Browse Analysis of Managed and Structured Products

21.2.2 Event-driven Strategies

A comprehensive guide detailing event-driven strategies including merger (risk arbitrage) strategies, high-yield bond strategies, and distressed securities strategies. Learn how these unique corporate structures can generate profit through strategic investments.

Event-driven Strategies

Event-driven strategies seek to profit from unique corporate structure events. They typically encompass three main approaches:

  1. Merger Strategies (Risk Arbitrage)
  2. High-yield Bond Strategies
  3. Distressed Securities Strategies

Merger (Risk Arbitrage) Strategy

A merger strategy, also known as risk arbitrage, involves simultaneously taking long and short positions in the common stock of companies participating in a proposed merger or acquisition. Generally, this involves going long on the target company and short on the acquiring company. The strategy aims to exploit the price differential between the target company’s current stock price and the offer price.

When a takeover or merger is announced, the target company’s stock usually rises but does not reach the offer price due to the inherent deal risk. Managed appropriately, returns on merger arbitrage are less correlated to the overall stock market since the outcomes depend more on specific transactions rather than broad market trends.


ABC offers to acquire XYZ for $50 per share, which represents a 25% premium to XYZ’s current price. ABC’s stock price drops slightly, to $10 per share, due to the earnings impact of the deal. Risk arbitrageurs short 5 shares of ABC for each share acquired of XYZ (Hedge ratio: $50/$10 = 5).

Since regulatory approval and shareholder agreements are pending, XYZ trades at $48 per share—a 4% discount to the $50 offer. Assuming the deal completes in six months, this represents an annualized return of over 8%, potentially enhanced by leverage.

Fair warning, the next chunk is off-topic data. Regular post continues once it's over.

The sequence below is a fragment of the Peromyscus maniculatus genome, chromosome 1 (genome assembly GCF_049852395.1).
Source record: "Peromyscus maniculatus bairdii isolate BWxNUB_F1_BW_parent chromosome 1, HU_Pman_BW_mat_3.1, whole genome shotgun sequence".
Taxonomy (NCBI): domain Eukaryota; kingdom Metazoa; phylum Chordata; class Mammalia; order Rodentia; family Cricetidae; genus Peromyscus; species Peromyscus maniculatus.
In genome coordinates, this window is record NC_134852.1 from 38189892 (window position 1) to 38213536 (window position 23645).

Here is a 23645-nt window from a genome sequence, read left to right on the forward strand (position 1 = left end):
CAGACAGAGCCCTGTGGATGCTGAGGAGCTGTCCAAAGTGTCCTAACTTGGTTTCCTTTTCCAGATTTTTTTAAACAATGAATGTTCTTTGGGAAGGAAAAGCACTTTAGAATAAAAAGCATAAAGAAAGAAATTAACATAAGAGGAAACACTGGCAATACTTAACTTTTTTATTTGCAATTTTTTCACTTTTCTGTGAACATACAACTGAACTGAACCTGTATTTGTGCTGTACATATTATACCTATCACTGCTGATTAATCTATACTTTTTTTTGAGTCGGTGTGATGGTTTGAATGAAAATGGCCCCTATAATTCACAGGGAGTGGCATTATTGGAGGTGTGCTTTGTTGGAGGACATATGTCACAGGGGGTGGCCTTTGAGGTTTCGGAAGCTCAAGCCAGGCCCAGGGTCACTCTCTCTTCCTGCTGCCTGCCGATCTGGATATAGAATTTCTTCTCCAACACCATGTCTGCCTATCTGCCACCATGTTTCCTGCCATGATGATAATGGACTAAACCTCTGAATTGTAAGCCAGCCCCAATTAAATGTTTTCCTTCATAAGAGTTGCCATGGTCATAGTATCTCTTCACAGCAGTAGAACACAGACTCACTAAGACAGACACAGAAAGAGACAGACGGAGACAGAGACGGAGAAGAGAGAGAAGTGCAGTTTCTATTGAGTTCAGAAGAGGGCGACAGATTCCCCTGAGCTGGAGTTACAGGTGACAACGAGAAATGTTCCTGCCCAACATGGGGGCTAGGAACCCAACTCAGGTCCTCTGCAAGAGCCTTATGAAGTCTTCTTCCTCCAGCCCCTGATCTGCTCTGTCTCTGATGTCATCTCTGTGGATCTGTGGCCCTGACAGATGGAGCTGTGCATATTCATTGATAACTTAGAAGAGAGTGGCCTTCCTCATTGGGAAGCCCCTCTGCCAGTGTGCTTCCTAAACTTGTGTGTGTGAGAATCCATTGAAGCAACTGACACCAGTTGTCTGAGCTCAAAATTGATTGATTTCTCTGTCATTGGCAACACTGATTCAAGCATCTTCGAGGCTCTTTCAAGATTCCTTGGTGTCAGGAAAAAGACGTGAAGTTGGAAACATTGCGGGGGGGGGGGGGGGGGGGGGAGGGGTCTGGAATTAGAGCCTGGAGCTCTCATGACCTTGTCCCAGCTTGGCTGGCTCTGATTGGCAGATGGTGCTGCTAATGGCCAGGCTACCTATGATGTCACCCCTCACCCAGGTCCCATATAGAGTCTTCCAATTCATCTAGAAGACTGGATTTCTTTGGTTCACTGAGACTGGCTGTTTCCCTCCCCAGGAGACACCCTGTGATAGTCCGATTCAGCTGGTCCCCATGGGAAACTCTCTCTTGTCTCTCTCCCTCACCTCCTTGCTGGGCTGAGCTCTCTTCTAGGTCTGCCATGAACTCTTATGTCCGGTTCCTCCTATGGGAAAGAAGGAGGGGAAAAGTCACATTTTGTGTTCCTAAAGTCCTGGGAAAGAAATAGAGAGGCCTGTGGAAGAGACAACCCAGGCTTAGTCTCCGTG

Did You Know?

If the acquiring firm’s earnings per share decrease post-merger due to lower contributions from the target firm, the deal is considered dilutive. Conversely, if earnings per share increase, it’s deemed accretive. Mergers often start dilutive but may turn accretive once synergistic benefits materialize.

High-Yield Bonds

High-yield bond strategies invest in below-investment-grade debt securities, commonly known as junk bonds. These bonds, typically rated BB or lower by Standard & Poor’s and Ba or lower by Moody’s, offer higher returns through interest income and potential capital appreciation. However, they also come with higher default risks.

High-Yield Bonds:

types of bonds including their ratingBB or Ba.lower (Standard & Poor’s/Moody’s)potential for higher returnscome_somehigher-level of risk_transpose(toxic)

Investors in these bonds hope to benefit from the higher yields while closely monitoring the portfolio for any signs of default, which historically, tend to be higher for such securities compared to investment-grade counterparts.

Distressed Securities

Distressed securities strategies involve investing in the equity or debt of financially troubled companies facing bankruptcy or reorganization. These securities are generally heavily discounted due to their issuers’ precarious financial positions.

Strategy Outline:

  1. Managers seek out companies on the verge of insolvency.
  2. Positions are taken in company bonds with hopes that restructuring or liquidation yields higher returns than the buying cost.

Restructuring can be:

  • Voluntary: Agreement between bondholders and management to new terms, allowing operations continuity.
  • Involuntary: Court-directed restructuring following bankruptcy.

Note: Distressed securities are a subset of high-yield strategies, but focus more on insolvent or near-bankruptcy firms.

Key Takeaway:

Institutional investors often cannot hold non-investment-grade securities. Credit downgrades can thus lead to forced sales, pushing security values below fair market levels. Fund managers capitalize on such opportunities when true value is misunderstood or unappreciated.


  • Arbitrage: The practice of buying and selling identical or similar financial instruments in different markets to exploit price discrepancies.
  • Dilutive: The reduction in earnings per share following an acquisition, due to lower contributions from the target company.
  • Accretive: The increase in earnings per share following an acquisition, due to substantial contributions from the target company.